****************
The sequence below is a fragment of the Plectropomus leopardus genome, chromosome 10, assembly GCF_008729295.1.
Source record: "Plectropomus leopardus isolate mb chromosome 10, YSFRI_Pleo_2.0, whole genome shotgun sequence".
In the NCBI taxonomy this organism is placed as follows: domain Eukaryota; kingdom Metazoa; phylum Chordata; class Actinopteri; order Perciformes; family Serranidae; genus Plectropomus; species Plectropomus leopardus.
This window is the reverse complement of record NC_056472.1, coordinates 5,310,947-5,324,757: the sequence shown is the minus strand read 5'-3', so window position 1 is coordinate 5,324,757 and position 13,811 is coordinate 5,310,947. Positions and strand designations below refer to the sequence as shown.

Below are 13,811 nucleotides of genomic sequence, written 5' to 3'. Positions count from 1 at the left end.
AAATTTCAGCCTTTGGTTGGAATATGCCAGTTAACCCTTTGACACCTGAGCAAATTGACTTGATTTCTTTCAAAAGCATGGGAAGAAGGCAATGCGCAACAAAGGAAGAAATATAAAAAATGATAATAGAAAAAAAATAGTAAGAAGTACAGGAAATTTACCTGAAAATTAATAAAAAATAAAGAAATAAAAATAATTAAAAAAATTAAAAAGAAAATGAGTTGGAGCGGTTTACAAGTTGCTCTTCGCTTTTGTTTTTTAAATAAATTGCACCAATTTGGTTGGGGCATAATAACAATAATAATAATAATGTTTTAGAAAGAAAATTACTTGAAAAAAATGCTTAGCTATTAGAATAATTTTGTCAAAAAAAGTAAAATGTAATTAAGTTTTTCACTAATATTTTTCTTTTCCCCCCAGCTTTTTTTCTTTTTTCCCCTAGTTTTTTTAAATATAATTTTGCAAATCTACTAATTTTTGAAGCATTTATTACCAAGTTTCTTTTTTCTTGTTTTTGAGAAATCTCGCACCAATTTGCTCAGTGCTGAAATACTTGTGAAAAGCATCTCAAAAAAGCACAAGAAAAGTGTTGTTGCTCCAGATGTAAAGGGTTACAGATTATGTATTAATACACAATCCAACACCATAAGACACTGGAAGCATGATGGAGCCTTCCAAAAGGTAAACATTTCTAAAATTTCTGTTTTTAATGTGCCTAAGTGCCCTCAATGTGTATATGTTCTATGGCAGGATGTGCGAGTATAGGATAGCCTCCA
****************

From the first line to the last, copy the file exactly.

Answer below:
The sequence below is a fragment of the Plectropomus leopardus genome, chromosome 10, assembly GCF_008729295.1.
Source record: "Plectropomus leopardus isolate mb chromosome 10, YSFRI_Pleo_2.0, whole genome shotgun sequence".
In the NCBI taxonomy this organism is placed as follows: domain Eukaryota; kingdom Metazoa; phylum Chordata; class Actinopteri; order Perciformes; family Serranidae; genus Plectropomus; species Plectropomus leopardus.
This window is the reverse complement of record NC_056472.1, coordinates 5,310,947-5,324,757: the sequence shown is the minus strand read 5'-3', so window position 1 is coordinate 5,324,757 and position 13,811 is coordinate 5,310,947. Positions and strand designations below refer to the sequence as shown.

Below are 13,811 nucleotides of genomic sequence, written 5' to 3'. Positions count from 1 at the left end.
AAATTTCAGCCTTTGGTTGGAATATGCCAGTTAACCCTTTGACACCTGAGCAAATTGACTTGATTTCTTTCAAAAGCATGGGAAGAAGGCAATGCGCAACAAAGGAAGAAATATAAAAAATGATAATAGAAAAAAAATAGTAAGAAGTACAGGAAATTTACCTGAAAATTAATAAAAAATAAAGAAATAAAAATAATTAAAAAAATTAAAAAGAAAATGAGTTGGAGCGGTTTACAAGTTGCTCTTCGCTTTTGTTTTTTAAATAAATTGCACCAATTTGGTTGGGGCATAATAACAATAATAATAATAATGTTTTAGAAAGAAAATTACTTGAAAAAAATGCTTAGCTATTAGAATAATTTTGTCAAAAAAAGTAAAATGTAATTAAGTTTTTCACTAATATTTTTCTTTTCCCCCCAGCTTTTTTTCTTTTTTCCCCTAGTTTTTTTAAATATAATTTTGCAAATCTACTAATTTTTGAAGCATTTATTACCAAGTTTCTTTTTTCTTGTTTTTGAGAAATCTCGCACCAATTTGCTCAGTGCTGAAATACTTGTGAAAAGCATCTCAAAAAAGCACAAGAAAAGTGTTGTTGCTCCAGATGTAAAGGGTTACAGATTATGTATTAATACACAATCCAACACCATAAGACACTGGAAGCATGATGGAGCCTTCCAAAAGGTAAACATTTCTAAAATTTCTGTTTTTAATGTGCCTAAGTGCCCTCAATGTGTATATGTTCTATGGCAGGATGTGCGAGTATAGGATAGCCTCCA